"I wish it was like the good old days again!"
How many times have we heard that tired aphorism in our lifetimes? People yearn for days of yore, childhood moments where life was simple and the world was seen through rose-colored glasses. We remember moments that warm our hearts, bring a smile to our faces, and a tear to our eye. We want that warm feeling of nostalgia to last until our dying days.
Too bad our trip in the way-back machine is often smeared with Vasoline to blur reality.
When we look back at the past, we are creating an image of what we remember. Humans, contrary to what many wish and hope for, are fallible creatures who make mistakes and promptly tell their brain to try and forget all about them. We think back over the moments in our life that are nostalgic and whitewash all of the grit and grime out of them. Our memories have become like a FOX TV sitcom shorn of all the thorny details that actually occurred and replacing them with safe reimaginings.
The people who are unable to move on with their lives often are stricken with this Nostalgia Nauseousness. They can't deal with change, so they live in a Candyland-like past of their own creation. They would rather construct a hut made of chocolate and wait until the sun melts it and reveals to them they're living in a garbage dump. These are the adults who, though they are 57, insist on making fart jokes and laughing at Adam Sandler movies.
For every minor holiday, the white trash clan that comprises our apartment complex gather together and proceed to bug the hell out of each other. Last year they had a gathering for Labor Day or one of those ancillary holidays we always forget about. One of my neighbors has a boyfriend that literally is a man-child, a poor soul who never went through puberty mentally. His girlfriend is ten years older than he, and it might as well be thirty years by the way he acts. I wasn't present during the proceedings of that day, but my mom said that this boy-child got so drunk he pretended he was Spiderman, started poking one of our neighbors, who is an ex-con who, shall we say, does not react well to people violating his personal bubble. Mister Felon then decided, after he told the annoying antagonizer than he didn't appreciate him poking him, to punch his lights (and, by proxy, some of his teeth) out. Do I even need to say that alcohol was involved?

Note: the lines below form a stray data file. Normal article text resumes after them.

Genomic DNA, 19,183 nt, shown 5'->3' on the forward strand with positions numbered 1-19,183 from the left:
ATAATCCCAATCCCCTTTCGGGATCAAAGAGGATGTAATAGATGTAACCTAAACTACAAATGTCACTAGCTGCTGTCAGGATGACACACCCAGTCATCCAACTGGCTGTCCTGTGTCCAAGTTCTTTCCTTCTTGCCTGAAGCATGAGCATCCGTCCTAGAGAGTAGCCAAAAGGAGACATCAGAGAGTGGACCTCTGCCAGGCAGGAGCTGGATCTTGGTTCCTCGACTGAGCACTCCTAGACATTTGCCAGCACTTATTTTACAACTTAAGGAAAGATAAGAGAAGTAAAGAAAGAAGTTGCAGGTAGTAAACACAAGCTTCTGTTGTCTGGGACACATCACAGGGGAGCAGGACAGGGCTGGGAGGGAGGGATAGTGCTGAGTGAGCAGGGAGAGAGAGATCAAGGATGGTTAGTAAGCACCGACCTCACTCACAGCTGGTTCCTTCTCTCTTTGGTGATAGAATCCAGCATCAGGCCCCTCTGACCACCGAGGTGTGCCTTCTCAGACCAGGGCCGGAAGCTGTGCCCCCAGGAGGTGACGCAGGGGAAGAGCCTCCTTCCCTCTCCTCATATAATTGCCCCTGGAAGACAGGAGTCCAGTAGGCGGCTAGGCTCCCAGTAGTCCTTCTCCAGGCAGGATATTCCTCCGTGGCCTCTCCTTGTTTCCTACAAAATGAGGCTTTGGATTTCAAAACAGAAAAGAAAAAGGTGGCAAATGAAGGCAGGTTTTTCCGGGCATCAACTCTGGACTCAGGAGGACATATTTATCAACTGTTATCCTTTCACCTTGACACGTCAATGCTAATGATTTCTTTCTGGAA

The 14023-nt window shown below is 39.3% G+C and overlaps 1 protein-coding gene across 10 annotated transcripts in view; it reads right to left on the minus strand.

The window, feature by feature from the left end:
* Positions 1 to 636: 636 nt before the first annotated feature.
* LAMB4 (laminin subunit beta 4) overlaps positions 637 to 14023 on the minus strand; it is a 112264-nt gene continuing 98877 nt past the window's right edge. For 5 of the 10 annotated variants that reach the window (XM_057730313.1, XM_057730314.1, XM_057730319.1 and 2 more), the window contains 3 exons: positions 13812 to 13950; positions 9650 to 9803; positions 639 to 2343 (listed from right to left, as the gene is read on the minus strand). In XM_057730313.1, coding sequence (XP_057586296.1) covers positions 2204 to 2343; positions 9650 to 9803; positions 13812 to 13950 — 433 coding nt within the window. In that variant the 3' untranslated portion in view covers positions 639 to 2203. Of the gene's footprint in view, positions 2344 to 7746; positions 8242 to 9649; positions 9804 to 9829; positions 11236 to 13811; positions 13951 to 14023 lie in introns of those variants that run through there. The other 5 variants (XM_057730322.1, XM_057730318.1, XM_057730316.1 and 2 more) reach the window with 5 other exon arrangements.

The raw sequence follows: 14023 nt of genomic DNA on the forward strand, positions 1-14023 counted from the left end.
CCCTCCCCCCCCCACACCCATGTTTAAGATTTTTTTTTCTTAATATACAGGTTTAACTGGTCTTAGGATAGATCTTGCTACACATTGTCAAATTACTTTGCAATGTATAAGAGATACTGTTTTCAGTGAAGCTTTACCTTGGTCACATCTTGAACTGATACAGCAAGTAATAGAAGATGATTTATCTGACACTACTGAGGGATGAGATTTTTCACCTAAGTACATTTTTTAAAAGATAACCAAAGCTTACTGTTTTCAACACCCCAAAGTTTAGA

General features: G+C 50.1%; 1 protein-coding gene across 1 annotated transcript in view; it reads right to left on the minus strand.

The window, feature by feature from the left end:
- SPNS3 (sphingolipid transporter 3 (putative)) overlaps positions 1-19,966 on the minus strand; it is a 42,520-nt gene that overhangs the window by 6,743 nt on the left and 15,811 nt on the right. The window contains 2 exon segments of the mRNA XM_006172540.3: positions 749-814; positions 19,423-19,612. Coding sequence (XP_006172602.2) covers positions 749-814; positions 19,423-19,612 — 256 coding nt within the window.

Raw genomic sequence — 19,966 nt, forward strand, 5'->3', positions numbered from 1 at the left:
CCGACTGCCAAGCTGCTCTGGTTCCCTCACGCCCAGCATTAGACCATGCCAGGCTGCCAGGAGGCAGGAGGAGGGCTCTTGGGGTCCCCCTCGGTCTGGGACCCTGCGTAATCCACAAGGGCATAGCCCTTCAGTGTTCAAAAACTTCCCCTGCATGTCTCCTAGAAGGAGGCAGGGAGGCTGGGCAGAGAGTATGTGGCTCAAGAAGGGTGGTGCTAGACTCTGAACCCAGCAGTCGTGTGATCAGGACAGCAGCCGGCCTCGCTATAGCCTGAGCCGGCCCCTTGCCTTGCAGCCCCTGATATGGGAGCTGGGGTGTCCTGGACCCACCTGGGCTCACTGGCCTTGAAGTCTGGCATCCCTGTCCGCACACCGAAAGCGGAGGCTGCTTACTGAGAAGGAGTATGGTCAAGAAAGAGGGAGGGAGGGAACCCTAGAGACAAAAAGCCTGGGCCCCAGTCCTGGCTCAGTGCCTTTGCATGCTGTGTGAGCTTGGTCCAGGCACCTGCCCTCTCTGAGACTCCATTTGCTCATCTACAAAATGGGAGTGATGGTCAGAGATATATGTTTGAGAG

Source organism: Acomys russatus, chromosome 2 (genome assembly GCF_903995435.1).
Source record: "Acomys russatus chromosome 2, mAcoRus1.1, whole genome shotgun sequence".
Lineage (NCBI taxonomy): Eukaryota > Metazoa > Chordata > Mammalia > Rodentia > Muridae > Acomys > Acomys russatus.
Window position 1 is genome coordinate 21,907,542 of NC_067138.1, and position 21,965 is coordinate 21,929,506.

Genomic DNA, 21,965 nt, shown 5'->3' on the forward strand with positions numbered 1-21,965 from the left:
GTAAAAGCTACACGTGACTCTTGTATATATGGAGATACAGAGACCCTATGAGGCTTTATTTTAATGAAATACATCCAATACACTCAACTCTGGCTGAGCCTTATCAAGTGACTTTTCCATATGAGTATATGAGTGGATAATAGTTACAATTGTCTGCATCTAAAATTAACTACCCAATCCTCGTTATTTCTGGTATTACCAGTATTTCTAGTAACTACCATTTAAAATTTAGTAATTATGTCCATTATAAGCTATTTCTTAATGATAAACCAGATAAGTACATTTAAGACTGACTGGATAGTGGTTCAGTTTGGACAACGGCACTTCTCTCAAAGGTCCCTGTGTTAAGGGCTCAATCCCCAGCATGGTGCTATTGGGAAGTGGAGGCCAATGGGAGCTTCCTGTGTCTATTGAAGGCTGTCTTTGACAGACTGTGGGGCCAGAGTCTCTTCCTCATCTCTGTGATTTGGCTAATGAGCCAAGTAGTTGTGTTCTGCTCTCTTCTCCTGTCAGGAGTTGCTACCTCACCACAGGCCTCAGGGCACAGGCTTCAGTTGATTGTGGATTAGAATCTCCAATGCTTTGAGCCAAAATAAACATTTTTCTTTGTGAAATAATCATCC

This creature is a real-life example of Peter Pan Syndrome: the boy who never grew up. He got so comfortable living in his nostalgia fever dream that he never left. And now he's in jail after running a preteen over with his motorcycle while drunk, not enough to kill the child but enough to put him in the slammer for quite a long time, God willing. His girlfriend also is a victim of this syndrome, stuck in the past where her husband was alive and her back didn't hurt. She walks around in a daze, hoping that life will once again be what it was. The past is called the past for a reason, my friends,
This tale should serve as a warning to all of you who dwell too much in the past. Looking at your past is like going to a tanning salon. Stay in the perfect amount and you develop a nice, toasty tan. Stay in too long and you end up looking like George Hamilton after a weekend in Boca Raton. Nostalgia is a medicine that should be prescribed in small doses.
If you find yourself suffering from this ailment, I have but one solution: Live in the moment. Reality is a fluid entity, moving ever forward into the future. If you can't find happiness in the present, going back to the past will not cure you. You need to find consolation in the here and now.
And remember, living in a nostalgic daze of Saturday morning cartoons and Hubba Bubba will rot your teeth (and your brain.)